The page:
The answer does not lie in writing people off."With bitter irony, Friday's attack began at a conference organized by Learning Together, a group that works towards rehabilitating prisoners - Khan took part in the educational scheme, which pairs inmates with people in higher education.
He was released from prison in December 2018 on licence and clearly, a key line of enquiry now is to establish how he came to carry out this attack", Scotland Yard's head of counter terrorism policing assistant commissioner, Neil Basu said on Saturday.
Mr Johnson has vowed to take steps to ensure people are not released early when they commit serious offences. He said it was "repulsive that individuals as unsafe as this man" could be freed.
He said the tragedy raised "enormous questions" about how the attacker's state of mind had been evaluated, and "what supervision and monitoring he was under after coming out" of prison.
Mayor Sadiq Khan said people should "take hope from the heroism of ordinary Londoners and emergency services who ran toward danger, risking their lives to help people they didn't even know".
The attacker was attending the event at Fishmongers' Hall, beside the bridge, and had returned for the afternoon session when he started stabbing people. United Kingdom home secretary Priti Patel, who had recently unveiled plans for tougher sentences for violent criminals, said the police needed "space and time" to complete the investigation and that it was not right to "speculate".
He was later shot dead by police after being accosted by members of the public on London Bridge. Police opened fire after he flashed what looked like a suicide vest.
"It is also by drawing inspiration from Jack and Saskia, who from an early age chose to dedicate themselves to helping others", he added.
The attack has pushed security to the top of the agenda in the election campaign.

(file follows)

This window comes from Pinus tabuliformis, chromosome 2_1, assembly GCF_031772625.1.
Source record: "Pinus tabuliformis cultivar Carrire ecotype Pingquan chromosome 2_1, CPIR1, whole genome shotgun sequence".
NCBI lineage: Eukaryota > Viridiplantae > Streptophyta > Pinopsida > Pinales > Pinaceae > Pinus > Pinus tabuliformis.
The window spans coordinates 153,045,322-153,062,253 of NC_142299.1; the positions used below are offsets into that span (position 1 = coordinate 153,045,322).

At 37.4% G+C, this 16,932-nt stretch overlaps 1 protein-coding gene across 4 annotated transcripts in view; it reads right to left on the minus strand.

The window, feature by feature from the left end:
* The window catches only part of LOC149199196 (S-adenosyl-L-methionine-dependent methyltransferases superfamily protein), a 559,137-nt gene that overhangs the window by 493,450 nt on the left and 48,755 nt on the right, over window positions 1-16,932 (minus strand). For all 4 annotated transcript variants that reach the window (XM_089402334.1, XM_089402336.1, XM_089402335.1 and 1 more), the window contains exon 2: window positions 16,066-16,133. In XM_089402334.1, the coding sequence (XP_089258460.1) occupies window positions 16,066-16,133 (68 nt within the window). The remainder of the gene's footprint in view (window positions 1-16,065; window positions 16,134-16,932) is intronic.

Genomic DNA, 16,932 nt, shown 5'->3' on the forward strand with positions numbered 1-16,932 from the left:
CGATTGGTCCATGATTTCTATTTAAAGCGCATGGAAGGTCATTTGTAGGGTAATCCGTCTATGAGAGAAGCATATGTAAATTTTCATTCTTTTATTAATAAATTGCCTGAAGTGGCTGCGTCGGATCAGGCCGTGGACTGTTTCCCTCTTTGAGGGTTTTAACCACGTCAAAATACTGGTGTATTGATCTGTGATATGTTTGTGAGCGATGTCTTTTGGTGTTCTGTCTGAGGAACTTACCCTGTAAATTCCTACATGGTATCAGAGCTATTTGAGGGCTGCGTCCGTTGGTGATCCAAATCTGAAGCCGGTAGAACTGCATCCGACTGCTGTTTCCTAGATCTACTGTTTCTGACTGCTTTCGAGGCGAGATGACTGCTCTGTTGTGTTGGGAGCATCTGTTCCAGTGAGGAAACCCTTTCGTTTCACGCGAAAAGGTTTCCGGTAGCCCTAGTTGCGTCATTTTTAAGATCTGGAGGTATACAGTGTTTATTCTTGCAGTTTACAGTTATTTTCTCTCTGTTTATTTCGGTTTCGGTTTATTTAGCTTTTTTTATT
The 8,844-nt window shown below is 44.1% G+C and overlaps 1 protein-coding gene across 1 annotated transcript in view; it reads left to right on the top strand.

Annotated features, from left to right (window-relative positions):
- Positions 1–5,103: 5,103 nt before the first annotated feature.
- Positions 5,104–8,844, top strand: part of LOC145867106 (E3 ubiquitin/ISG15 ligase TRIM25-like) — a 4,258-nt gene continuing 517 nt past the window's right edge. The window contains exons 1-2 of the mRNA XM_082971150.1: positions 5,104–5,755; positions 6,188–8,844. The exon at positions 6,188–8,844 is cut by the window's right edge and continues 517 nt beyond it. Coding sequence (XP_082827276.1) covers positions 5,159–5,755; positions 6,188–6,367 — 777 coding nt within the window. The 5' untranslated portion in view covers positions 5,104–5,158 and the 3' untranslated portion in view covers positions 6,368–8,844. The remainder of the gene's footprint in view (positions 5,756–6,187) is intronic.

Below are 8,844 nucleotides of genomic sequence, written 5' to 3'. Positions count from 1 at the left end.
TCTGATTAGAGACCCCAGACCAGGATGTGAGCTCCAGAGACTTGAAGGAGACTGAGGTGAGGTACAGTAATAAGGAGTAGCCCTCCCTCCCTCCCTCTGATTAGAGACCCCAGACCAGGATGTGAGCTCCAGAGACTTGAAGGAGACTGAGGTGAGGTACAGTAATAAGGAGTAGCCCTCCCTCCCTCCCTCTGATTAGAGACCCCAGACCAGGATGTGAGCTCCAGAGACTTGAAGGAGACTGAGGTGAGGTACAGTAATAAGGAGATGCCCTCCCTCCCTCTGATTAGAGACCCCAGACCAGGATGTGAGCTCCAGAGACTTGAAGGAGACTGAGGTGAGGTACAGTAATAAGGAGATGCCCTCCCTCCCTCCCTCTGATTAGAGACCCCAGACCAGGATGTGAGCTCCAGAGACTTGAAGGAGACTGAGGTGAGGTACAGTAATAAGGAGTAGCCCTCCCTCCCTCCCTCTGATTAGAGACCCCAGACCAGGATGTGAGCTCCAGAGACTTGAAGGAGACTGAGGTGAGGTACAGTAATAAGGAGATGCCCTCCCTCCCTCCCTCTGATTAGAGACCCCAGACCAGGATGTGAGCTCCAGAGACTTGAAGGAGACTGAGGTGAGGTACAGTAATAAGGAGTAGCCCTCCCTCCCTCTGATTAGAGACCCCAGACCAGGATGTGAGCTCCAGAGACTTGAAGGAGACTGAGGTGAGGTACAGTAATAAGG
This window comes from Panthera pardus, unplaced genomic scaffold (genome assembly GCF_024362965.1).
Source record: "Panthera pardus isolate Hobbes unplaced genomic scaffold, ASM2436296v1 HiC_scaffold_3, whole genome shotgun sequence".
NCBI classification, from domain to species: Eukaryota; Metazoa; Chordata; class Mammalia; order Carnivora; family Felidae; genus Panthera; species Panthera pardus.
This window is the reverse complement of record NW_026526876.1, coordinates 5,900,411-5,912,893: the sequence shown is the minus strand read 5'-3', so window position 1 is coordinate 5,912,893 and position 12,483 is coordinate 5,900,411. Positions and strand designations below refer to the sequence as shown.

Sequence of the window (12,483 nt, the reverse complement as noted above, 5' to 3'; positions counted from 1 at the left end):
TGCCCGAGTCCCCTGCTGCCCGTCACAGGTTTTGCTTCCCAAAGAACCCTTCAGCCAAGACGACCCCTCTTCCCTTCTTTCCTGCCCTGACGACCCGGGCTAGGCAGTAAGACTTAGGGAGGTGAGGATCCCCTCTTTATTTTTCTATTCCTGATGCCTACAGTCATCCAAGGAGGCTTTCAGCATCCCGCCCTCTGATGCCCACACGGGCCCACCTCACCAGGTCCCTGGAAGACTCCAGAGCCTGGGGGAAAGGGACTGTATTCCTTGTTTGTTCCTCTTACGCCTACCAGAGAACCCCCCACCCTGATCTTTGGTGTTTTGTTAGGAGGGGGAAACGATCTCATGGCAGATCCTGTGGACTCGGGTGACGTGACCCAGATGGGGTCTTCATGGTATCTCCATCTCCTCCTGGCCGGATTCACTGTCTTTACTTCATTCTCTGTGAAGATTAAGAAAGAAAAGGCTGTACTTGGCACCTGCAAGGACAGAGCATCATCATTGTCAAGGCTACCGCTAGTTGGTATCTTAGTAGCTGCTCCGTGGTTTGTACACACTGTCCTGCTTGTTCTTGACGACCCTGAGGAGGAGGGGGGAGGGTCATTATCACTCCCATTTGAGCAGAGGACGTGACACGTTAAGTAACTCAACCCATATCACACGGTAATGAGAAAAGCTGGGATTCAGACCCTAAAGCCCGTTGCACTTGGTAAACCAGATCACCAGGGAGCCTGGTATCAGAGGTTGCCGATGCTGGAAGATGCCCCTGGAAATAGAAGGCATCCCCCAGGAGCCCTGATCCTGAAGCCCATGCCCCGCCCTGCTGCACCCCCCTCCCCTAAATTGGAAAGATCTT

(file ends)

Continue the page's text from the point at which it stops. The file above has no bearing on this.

He was part of an eight-man network inspired by Al-Qaeda who had plotted to bomb targets including the London Stock Exchange, and planned to take part in "terrorist training" in Pakistan. In 2013, an appeal court quashed Mr. Khan's sentence and replaced it with a 16-year term which allowed for automatic release at the halfway point, under a law adopted in 2008. "It's not lenient policies that are to blame, it's the destruction of the probation service that is supposed to monitor and supervise prisoners after release, & rehabilitation services", he added.
"The solutions to this are complex", he said. "Terrorism has no place in our society and we stand resolute against it". The Daily Telegraph reported Monday that he was featured as a success story on Learning Together's website.
Critics have hit out fiercely at him for appearing to politicise Friday's attack - including the father of the first named victim.
Johnson said the case showed that some criminals are beyond rehabilitation. "But tell you what members of the public just don't do that nowadays", he said. As of yet, the number of those being reviewed is said to be around 70.
"They are being properly invigilated to make sure there is no threat", Johnson told the BBC in an interview.
Khan, who was living in Stafford, was given permission to travel into the heart of London by police and the Probation Service.
News of Jack's death was confirmed on Twitter by his father, David Merritt, who urged that his death not be "used as the pretext for more draconian sentences for detaining people unnecessarily".
Following the attack, authorities are urgently reviewing the release of 74 other people who had been jailed for terrorism and released in similar circumstances to Khan.
West Midlands Police said the man had been "recalled to prison due to a suspected breach of his licence conditions".
One of those injured has been released from hospital, while two are still receiving treatment. The third was discharged over the weekend.